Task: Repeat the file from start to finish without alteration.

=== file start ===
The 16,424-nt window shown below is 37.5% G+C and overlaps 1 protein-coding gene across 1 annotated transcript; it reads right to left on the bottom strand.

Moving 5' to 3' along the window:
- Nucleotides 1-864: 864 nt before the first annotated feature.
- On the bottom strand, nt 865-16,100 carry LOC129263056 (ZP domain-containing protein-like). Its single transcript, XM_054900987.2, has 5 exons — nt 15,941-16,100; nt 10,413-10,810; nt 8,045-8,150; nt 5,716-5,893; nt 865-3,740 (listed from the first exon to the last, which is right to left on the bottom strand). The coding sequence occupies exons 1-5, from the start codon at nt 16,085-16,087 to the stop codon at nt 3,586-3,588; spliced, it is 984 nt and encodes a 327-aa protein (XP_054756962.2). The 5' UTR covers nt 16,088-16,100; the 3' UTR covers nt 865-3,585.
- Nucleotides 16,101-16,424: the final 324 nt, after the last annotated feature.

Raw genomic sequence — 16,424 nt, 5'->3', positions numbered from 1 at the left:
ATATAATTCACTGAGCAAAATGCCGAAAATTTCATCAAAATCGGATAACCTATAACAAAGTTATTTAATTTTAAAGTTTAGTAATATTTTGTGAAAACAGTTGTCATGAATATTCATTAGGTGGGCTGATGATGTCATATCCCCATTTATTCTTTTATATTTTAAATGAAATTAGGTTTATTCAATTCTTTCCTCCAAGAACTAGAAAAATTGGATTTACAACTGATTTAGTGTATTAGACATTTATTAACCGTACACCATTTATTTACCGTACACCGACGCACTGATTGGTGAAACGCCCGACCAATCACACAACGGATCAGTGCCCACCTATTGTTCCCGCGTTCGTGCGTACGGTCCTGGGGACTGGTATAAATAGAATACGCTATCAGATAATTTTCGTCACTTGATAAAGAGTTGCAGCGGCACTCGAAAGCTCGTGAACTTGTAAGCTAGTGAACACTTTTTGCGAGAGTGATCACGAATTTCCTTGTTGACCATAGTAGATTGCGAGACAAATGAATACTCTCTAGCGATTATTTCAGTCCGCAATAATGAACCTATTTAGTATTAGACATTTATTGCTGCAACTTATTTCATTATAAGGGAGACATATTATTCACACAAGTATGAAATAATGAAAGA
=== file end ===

The 16,424-nt window shown below is 37.5% G+C and overlaps 1 protein-coding gene across 1 annotated transcript; it reads right to left on the bottom strand.

Moving 5' to 3' along the window:
- Nucleotides 1-864: 864 nt before the first annotated feature.
- On the bottom strand, nt 865-16,100 carry LOC129263056 (ZP domain-containing protein-like). Its single transcript, XM_054900987.2, has 5 exons — nt 15,941-16,100; nt 10,413-10,810; nt 8,045-8,150; nt 5,716-5,893; nt 865-3,740 (listed from the first exon to the last, which is right to left on the bottom strand). The coding sequence occupies exons 1-5, from the start codon at nt 16,085-16,087 to the stop codon at nt 3,586-3,588; spliced, it is 984 nt and encodes a 327-aa protein (XP_054756962.2). The 5' UTR covers nt 16,088-16,100; the 3' UTR covers nt 865-3,585.
- Nucleotides 16,101-16,424: the final 324 nt, after the last annotated feature.

Raw genomic sequence — 16,424 nt, 5'->3', positions numbered from 1 at the left:
ATATAATTCACTGAGCAAAATGCCGAAAATTTCATCAAAATCGGATAACCTATAACAAAGTTATTTAATTTTAAAGTTTAGTAATATTTTGTGAAAACAGTTGTCATGAATATTCATTAGGTGGGCTGATGATGTCATATCCCCATTTATTCTTTTATATTTTAAATGAAATTAGGTTTATTCAATTCTTTCCTCCAAGAACTAGAAAAATTGGATTTACAACTGATTTAGTGTATTAGACATTTATTAACCGTACACCATTTATTTACCGTACACCGACGCACTGATTGGTGAAACGCCCGACCAATCACACAACGGATCAGTGCCCACCTATTGTTCCCGCGTTCGTGCGTACGGTCCTGGGGACTGGTATAAATAGAATACGCTATCAGATAATTTTCGTCACTTGATAAAGAGTTGCAGCGGCACTCGAAAGCTCGTGAACTTGTAAGCTAGTGAACACTTTTTGCGAGAGTGATCACGAATTTCCTTGTTGACCATAGTAGATTGCGAGACAAATGAATACTCTCTAGCGATTATTTCAGTCCGCAATAATGAACCTATTTAGTATTAGACATTTATTGCTGCAACTTATTTCATTATAAGGGAGACATATTATTCACACAAGTATGAAATAATGAAAGA